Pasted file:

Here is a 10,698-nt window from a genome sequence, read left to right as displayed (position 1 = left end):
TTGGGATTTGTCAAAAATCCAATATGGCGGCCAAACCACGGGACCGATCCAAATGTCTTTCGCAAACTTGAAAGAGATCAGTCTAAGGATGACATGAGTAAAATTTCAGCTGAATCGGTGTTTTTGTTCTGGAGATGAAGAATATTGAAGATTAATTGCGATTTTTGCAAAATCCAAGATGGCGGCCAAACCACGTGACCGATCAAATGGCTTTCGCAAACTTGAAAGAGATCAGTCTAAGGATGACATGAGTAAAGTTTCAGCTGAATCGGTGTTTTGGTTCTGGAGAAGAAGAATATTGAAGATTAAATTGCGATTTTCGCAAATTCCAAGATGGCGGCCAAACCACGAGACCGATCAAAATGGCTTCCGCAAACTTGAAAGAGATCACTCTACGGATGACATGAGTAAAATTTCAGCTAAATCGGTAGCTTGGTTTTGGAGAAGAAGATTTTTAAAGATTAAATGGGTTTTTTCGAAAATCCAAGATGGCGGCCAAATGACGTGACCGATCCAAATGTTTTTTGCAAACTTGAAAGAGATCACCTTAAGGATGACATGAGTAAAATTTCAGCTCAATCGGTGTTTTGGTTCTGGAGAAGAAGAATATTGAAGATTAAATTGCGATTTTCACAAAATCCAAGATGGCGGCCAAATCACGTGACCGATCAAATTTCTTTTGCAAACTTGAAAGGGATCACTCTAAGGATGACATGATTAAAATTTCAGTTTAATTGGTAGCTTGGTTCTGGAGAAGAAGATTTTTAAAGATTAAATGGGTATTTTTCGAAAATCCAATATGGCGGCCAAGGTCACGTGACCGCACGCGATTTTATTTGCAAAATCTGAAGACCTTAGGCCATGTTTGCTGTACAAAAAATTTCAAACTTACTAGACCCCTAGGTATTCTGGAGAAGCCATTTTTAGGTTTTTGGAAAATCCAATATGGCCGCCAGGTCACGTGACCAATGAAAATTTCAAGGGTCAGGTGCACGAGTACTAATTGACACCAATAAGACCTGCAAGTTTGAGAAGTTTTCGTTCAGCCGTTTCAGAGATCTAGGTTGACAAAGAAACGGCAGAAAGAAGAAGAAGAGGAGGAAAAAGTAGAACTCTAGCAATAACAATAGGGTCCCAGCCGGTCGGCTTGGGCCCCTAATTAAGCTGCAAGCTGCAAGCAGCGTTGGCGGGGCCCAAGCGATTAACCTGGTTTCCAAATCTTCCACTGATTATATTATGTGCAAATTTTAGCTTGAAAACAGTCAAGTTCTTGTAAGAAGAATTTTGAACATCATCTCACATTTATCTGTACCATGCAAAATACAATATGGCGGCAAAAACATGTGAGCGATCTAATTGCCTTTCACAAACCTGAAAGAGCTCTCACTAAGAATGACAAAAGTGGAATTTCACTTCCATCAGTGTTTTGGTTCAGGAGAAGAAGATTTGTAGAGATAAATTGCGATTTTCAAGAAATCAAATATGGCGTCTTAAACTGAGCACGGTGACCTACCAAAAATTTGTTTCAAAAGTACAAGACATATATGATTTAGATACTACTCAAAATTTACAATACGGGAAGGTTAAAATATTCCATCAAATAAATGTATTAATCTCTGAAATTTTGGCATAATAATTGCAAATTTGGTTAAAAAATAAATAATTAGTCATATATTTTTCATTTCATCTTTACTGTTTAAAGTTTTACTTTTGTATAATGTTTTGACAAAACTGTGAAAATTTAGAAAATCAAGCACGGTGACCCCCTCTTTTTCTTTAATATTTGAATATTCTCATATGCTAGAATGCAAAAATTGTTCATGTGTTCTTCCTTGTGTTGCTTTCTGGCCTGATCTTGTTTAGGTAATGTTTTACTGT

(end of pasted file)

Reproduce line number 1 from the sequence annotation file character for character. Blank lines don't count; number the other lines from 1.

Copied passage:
Here is a 10,698-nt window from a genome sequence, read left to right as displayed (position 1 = left end):